Next Month, Dallas Will Be Able to Stream Live Broadcast TV Online

Categories: Technology

Aereo, Inc.
Forget rabbit ears. Aereo's antennae are as small as a dime.
Aereo, an online television streaming service backed by Fox television network creator Barry Diller, launched in New York City on Valentine's Day 2012. Two weeks later, the major networks -- ABC, NBC, CBS, Fox, CW, Univision, and, yes, PBS -- banded together and asked a federal judge to shut down the the nascent service.

Their claim was that Aereo, which differs from sites like Hulu in that it gives subscribers the ability to watch and record live TV on their computers and mobile devices, was illegally reproducing copyrighted works without permission in violation of federal law. A U.S. District Judge didn't buy that, nor did the 2nd Court of Appeals, which affirmed the lower court's decision on April 1.

And that has opened the door for Aereo's expansion. First on the list for whatever reason is Salt Lake City, which will get the service on August 19, followed by Miami on September 2, Chicago on September 13, Houston on September 16 and, finally, on September 23, it comes to Dallas.

Aereo CEO Chet Kanojia kicked off his announcement of the Dallas area by thoroughly buttering us up.

"The Dallas-Fort Worth Metroplex region is the fastest growing metropolitan area in the country and its residents are tech-savvy and wired for the 21st Century," he said in a press release, going on to tout the flexibility his company will bring to TV watching in the "great state of Texas."

It's hard to see TV watchers flocking to Aereo, at least at first. The basic membership costs $8 per month, which is exactly $8 more than it costs to capture the same signals with a standard antenna and converter box. The advantages -- 20 hours of DVR storage and mobile access to live TV -- don't seem like much of a draw.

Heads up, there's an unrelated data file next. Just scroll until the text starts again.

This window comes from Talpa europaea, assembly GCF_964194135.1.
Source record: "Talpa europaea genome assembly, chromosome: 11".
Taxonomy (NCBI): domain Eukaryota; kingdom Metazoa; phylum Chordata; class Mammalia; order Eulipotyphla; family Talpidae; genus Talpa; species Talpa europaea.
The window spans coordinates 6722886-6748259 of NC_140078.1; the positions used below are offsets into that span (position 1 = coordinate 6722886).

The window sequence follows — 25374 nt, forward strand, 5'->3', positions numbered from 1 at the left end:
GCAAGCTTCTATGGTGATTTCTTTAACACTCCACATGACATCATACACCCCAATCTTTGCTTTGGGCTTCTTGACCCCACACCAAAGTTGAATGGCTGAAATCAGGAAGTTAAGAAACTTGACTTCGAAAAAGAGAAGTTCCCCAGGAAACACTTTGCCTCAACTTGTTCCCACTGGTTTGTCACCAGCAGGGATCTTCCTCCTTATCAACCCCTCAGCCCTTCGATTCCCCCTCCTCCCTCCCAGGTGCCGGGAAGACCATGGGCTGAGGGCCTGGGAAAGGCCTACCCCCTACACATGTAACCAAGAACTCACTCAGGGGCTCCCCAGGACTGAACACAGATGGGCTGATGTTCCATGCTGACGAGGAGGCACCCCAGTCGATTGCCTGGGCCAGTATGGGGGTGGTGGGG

But the mere fact that a Aereo is allowed to exist could foreshadow a seismic shift in broadcast television. Fox has threatened to stop its over-the-air broadcasts in favor of not-so-easily poached cable signals if the company continues to operate. That hasn't happened, but CNN Money suggests that such a decision would have a domino effect, prompting all the networks to shift to cable which, as AdWeek notes, would "cripple the network-local station broadcast model."

For now, though, it's just another way to watch TV.

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Competition and innovation are good for the consumer! 

P1Gunter 1 Like

Anything that brings us closer to "a la carte" television is a great thing. Please just let me pay for the channels I want instead of 30 f-ing Spanish channels.


$8 might seem like too much for you, but imagine the guy that can't afford NFL mobile and wants to watch a cowboys game on his mobile phone. Other than there really is no other viable way to do that. I can see there being an audience for this.


Aereo is temporarily allowed to exist. The court ruling was over a preliminary injunction, not over the legality of the product. The key work here is 'preliminary'.


@dingo ... and the score in the courts is Aereo 3, networks 0. It's probably getting to the point that the Supreme Court may not even hear the case. And with the McCain sponsored bill on airwave bandwidth, Congress won't be very cooperative in changing the law to benefit the networks.


@dave832 @dingo Its a preliminary injunction ruling that occurs at the 'preliminary' stage of the case. The case has not been decided yet. The preliminary Injunction ruling was upheld on appeal, the main case has not yet been decided. A denied preliminary injunction does not indicate that the main case is without merit. A seeker of a preliminary junction must overcome a higher burden because you are in essence asking the court to limit another party's action without first providing due process.

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